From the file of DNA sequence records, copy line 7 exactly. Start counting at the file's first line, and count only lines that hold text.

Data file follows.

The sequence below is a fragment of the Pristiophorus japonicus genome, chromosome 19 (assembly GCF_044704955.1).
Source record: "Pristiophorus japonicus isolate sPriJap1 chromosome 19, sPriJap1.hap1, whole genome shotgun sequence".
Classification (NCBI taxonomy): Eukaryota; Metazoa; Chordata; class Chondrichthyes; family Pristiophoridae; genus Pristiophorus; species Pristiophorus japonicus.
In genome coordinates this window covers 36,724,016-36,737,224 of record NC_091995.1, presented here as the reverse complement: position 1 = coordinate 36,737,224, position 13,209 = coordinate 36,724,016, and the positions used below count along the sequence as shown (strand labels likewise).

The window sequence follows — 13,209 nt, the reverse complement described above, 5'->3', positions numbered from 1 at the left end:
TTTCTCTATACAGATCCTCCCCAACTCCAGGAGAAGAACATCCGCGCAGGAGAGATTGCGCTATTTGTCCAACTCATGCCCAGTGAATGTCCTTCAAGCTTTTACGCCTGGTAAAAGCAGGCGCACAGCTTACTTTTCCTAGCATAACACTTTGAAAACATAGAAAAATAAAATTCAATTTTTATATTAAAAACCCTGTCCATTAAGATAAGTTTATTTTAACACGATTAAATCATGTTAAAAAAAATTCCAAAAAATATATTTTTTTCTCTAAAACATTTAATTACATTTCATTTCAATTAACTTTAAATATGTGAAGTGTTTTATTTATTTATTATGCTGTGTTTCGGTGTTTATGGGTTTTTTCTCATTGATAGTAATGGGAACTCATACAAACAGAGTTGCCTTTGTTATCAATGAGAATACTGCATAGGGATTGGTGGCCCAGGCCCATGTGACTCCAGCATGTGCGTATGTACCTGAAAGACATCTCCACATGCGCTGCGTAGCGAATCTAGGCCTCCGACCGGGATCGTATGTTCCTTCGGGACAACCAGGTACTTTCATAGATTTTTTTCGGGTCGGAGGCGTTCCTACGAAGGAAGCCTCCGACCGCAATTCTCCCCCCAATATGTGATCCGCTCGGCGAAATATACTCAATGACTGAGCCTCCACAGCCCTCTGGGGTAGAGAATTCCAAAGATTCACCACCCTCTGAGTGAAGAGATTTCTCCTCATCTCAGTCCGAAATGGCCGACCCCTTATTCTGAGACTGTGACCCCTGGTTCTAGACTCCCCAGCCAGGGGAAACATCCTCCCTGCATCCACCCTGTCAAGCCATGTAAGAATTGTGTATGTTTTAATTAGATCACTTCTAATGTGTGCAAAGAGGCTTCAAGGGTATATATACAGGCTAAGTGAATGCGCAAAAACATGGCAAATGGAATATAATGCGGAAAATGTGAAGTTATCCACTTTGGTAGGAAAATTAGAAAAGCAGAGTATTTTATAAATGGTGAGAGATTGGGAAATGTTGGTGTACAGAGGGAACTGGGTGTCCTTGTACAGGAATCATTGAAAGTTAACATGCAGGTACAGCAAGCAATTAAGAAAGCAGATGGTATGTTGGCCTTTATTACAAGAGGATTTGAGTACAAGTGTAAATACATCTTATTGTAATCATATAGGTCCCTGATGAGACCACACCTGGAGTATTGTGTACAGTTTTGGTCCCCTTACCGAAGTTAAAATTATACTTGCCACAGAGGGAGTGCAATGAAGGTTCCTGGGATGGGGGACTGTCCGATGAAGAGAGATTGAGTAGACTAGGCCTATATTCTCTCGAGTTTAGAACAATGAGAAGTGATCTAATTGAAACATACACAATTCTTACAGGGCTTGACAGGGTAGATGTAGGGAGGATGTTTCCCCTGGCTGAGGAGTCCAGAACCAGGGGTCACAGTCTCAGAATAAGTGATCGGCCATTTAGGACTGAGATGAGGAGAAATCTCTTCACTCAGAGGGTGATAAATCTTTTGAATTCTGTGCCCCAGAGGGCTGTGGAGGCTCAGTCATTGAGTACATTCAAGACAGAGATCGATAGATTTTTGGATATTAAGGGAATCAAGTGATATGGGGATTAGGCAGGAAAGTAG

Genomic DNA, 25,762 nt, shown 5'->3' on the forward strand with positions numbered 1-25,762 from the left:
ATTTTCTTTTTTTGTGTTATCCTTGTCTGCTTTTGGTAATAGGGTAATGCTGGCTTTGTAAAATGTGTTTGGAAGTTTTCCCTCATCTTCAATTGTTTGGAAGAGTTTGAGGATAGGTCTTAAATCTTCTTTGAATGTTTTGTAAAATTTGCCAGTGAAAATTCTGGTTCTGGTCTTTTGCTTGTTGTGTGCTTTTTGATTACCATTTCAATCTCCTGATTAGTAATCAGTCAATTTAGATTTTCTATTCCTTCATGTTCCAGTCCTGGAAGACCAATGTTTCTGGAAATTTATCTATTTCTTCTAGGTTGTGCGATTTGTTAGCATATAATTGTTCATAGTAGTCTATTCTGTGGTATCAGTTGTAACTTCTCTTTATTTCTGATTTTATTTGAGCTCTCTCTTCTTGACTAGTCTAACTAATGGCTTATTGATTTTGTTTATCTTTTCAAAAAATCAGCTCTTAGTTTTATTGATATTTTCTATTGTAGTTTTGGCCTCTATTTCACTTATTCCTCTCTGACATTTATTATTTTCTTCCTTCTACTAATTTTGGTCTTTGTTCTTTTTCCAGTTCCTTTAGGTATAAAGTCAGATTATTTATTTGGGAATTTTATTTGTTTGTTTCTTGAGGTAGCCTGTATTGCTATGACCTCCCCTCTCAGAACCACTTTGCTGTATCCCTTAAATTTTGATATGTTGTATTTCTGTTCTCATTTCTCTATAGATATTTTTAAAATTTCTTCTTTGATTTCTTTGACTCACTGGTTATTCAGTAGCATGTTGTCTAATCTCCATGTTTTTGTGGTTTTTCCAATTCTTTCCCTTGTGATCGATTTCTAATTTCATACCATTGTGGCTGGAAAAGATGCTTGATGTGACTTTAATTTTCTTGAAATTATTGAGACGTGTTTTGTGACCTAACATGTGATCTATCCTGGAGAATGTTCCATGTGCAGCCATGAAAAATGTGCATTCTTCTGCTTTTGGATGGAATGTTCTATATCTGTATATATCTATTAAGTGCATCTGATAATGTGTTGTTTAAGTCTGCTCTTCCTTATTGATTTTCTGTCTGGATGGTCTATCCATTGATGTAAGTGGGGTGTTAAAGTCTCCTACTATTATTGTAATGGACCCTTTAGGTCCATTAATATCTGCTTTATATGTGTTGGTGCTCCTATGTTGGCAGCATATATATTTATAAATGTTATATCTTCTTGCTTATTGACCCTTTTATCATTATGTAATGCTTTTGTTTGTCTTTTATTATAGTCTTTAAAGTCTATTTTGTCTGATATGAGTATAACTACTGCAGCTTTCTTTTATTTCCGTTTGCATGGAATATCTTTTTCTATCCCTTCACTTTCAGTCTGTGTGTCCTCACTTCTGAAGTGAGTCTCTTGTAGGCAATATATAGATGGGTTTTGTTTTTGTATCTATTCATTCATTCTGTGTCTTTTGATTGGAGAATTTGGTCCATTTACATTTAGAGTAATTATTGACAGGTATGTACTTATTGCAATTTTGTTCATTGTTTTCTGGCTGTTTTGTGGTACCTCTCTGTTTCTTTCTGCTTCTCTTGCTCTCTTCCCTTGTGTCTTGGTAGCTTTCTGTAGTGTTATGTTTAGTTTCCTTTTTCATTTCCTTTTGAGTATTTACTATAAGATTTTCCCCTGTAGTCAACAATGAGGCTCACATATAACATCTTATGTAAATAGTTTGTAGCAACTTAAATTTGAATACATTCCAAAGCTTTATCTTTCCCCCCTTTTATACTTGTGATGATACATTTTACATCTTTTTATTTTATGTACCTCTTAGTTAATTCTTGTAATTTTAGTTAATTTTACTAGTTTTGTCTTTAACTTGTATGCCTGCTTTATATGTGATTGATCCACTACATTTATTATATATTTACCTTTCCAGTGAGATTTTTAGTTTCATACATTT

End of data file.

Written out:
Genomic DNA, 25,762 nt, shown 5'->3' on the forward strand with positions numbered 1-25,762 from the left: